Nice project Hjalmar. I converted one of my keyers (that already had the LCD interfaced to a ATmega328P chip) to try it out.
I used a "pure" sinewave sidetone from another keyer as the CW test source. This is a preliminary test because I use a Hi-Per Mite filter on my sidetone, centered around 648 Hz. So my output amplitude peaks near that QRG. I can vary my tone from roughly 600 Hz to 750 Hz. At 600 Hz, my output p-p level does not drop as low as at 750 Hz but neither 600 or 750 is optimum. Neither is as close to your 558 Hz or 744 Hz frequencies, and I expect it will work even better when optimized and with a higher input amplitude.
With the "perfect" CW input from a test message sent by the keyboard, I have perfect decoding up to 30 wpm. I need to optimize the tone frequency and level (at 600 Hz my input signal is only 1.6Vp-p) and see to what speed I have perfect decoding when the input is "perfect".
It will be very simple for others to download the software to an Arduino and have fun with your project.
I migrated Hjalmar's project to a ChipKit Max 32 board (32-bit chip, 80 MHz clock). I finally worked on auto speed tracking today so it now can track speeds from 10 WPM to 125 WPM (my test source, a keyer/keyboard) only covers that range and I think it should be adequate :) The test signal of course is "perfect", no QRN/QRM/QSB, so I am only testing the decoding and speed tracking under ideal conditions (except for the one off the air test mentioned below).
I still need to add automatic level control and support special characters like AS, BT, etc. So far I am pleased with the performance. I am sure I will have lots of features to slowly add and work on.
I suspect I should be able to add a keyer/keyboard in the same chip. There is plenty memory, so it is just a matter of CPU time and I think there should be plenty of that also. Most things are done in interrupt routines and even with the high sampling rate I am using, there is till lots of free time available. I had been slowly working on migrating my keyer software from the 8-bit chips to the 32-bit chips, but got sidetracked by Hjalmar!
I have only done one brief test with "off the air" signals, where I copied two bugs on 40M at around 25 wpm, and the W1AW/5 station at higher speed, but no more than 35 wpm since I did not have the speed tracking installed at that point. I will probably work on ALC before going back to real signals, but I was surprised it worked as well with the one off the air test as it did. I expect to record various signals / filter widths / band noise to have a good set of input signals to test with in the long term.
I do not have multiline scrolling on the LCD, I just used my existing software that only scrolls a single line. I probably will also move to the ChipKit Uno32 and a Nokia 5110 tiny LCD (6 lines of 14 characters per line). The current version uses a more expensive board (the Max32) because I already had it operating with the 4x20 LCD so that made a good platform for initial development. The Uno32 does not cost much more than a typical Arduino like the Uno and Duemilanove.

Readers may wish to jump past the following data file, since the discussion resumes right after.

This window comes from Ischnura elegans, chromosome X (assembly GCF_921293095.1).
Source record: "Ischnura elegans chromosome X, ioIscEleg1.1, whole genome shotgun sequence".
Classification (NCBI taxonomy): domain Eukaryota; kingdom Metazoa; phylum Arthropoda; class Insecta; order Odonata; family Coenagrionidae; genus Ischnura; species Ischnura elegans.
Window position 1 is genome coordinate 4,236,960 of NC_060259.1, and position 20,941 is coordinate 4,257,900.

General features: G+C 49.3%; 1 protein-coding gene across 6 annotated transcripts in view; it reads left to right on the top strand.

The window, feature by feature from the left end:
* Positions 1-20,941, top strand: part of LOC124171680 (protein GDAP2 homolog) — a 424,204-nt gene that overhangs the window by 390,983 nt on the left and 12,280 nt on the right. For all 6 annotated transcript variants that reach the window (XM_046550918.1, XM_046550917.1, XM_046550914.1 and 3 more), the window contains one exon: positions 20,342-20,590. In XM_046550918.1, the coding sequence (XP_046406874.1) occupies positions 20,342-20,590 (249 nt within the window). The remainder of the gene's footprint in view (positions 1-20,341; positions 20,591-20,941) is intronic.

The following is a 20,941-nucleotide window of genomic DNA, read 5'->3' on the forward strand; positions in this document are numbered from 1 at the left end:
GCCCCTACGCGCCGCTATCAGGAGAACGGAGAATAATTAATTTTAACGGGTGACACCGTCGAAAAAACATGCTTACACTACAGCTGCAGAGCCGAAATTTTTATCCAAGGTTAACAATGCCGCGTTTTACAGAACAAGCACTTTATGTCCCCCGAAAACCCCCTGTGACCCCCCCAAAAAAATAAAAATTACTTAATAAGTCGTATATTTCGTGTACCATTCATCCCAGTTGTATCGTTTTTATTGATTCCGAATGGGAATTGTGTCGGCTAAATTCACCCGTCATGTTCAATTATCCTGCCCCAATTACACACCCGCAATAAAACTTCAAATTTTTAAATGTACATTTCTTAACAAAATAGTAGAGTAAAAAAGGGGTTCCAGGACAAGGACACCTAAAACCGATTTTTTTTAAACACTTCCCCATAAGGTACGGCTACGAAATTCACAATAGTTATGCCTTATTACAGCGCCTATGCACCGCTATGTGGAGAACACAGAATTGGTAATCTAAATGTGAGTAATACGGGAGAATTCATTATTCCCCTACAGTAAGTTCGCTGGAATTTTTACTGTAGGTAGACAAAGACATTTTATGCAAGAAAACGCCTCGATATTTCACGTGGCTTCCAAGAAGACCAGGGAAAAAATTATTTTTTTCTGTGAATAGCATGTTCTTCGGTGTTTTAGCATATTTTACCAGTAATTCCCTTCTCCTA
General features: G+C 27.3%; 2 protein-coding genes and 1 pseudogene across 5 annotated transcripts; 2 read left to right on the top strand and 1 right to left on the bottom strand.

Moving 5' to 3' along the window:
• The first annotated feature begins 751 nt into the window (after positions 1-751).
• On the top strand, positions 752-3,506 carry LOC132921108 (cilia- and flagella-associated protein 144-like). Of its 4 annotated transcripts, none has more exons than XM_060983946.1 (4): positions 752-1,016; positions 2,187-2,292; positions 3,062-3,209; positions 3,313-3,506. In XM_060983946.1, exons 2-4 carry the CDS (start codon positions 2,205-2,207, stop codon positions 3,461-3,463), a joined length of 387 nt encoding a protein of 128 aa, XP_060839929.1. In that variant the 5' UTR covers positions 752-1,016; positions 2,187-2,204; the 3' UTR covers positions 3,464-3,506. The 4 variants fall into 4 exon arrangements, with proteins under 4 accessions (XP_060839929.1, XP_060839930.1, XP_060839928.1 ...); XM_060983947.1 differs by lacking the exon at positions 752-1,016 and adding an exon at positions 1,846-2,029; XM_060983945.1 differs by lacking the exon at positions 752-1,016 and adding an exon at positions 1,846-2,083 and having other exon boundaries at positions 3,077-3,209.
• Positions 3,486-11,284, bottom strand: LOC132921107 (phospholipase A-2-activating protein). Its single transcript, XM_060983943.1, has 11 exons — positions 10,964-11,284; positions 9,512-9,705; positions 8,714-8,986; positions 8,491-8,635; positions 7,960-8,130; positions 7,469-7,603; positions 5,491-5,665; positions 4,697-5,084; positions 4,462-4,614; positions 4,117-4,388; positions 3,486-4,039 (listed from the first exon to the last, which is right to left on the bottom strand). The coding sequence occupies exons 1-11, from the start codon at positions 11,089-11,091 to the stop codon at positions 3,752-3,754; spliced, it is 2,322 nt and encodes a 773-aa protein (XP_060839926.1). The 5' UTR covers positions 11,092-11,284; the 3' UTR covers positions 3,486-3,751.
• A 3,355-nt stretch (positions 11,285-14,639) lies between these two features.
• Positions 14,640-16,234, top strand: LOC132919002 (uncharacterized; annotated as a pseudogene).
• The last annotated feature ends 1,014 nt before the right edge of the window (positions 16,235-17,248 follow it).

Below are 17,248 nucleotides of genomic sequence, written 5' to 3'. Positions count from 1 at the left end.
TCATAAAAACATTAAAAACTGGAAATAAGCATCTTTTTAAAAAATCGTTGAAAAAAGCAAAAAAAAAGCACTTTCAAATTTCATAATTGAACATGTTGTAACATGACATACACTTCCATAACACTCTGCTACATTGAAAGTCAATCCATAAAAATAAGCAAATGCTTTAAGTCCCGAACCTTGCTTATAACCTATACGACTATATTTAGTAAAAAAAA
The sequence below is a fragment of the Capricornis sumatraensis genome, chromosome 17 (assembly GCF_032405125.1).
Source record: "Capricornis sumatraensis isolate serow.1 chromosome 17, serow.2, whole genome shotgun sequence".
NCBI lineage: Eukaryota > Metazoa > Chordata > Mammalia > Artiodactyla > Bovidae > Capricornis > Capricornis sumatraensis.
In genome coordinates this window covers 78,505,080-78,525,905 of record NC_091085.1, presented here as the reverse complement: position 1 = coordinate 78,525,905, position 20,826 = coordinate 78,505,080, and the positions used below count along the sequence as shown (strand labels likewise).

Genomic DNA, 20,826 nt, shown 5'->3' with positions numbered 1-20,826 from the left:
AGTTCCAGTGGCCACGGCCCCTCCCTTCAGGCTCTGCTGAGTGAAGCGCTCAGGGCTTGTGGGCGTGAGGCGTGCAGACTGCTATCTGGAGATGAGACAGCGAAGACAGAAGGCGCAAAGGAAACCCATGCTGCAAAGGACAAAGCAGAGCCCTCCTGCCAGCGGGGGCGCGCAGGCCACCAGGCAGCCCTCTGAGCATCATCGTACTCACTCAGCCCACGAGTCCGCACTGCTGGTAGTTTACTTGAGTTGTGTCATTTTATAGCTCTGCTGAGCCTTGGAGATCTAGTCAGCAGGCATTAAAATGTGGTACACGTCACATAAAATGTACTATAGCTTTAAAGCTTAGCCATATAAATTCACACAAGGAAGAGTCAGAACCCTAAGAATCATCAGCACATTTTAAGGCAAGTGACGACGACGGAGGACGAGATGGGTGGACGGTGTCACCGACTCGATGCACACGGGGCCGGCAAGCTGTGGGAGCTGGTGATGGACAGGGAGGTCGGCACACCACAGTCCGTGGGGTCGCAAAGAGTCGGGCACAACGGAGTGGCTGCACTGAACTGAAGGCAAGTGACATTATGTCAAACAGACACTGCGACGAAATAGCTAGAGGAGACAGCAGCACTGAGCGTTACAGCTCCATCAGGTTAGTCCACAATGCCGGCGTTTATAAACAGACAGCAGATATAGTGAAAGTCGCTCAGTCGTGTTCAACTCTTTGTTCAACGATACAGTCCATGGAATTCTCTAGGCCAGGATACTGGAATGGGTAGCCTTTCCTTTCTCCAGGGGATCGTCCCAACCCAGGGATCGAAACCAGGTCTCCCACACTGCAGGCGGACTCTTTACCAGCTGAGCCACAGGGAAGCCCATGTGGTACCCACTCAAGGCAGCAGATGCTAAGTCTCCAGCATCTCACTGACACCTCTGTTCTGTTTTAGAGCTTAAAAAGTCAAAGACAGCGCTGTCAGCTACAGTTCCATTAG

By the way, the Uno32 is the board that TenTec uses in their new "open source" QRP rig, the "Rebel". I have no idea how much free memory is available in the Rebel though. The current version of this decoder uses about 75K bytes of memory (out of 512K bytes available). I think I first looked at the ChipKit boards when I noticed it in the TenTec information.
The decoded CW is also sent to the serial port (the same USB interface that you use to download the program to the board). So "unlimited" history of the text is available using a terminal emulator on a computer.
For anyone interested in experimenting with "Arduino" for the first time, I recommend taking a look at the ChipKit boards. I also recommend the IDE I am using. It is UECIDE, and in my opinion is far better than the MPIDE (the ChipKit IDE that is just like the Arduino IDE). It is likely if you are not that comfortable with this stuff, you might find UECIDE slightly more difficult to get going for the "Hello World" test (in the Arduino world this is actually the "Blink the LED" test).
Note that UECIDE can also be used with Arduino boards.
The image below is from this youtube video demo of the speed tracking:
Other related links:
IT IS AMAZING ;o)
I am just so happy to see that my code did inspire somebody to develop futher on this decoder, and i am impressed how fast it can go with the chipkit board.
I just buy a board my self and will now try to use that board for the futher development.
I look forward to see the same video from a " on air" qso qrq and see if it so perfect as here.
Thats because noise is the big problem on air, to keep rid of so we can use a fine clear tone from the cw.
BUT because of the 80 mhz processor we can make a lot of more samples and then get the filter even better so i am pretty sure that it will do qrq fine on air also ..
keep on teh good work and please share with all of us ;o)
cuagn on the bands .. CW for ever ;o)
"I look forward to see the same video from a " on air" qso qrq and see if it so perfect as here."
It will never be that perfect! The email I sent you with the off the air recording did have some band noise but the signal from Fred which was strong, and my lower amplitude sidetone (with band noise), decoded well (I think) except for the several QSB dips where Fred's signal went below my current thresholds.
I have no attempt to"filter" out noise spikes either.
So I look forward to you improving those areas!
I need to experiment to see at what point a lower sample rate and/or larger number of samples start to degrade the QRQ decoding. If such changes improve on the air performance and reduce the upper speed limit, then user options to trade off speed for conditions may be useful.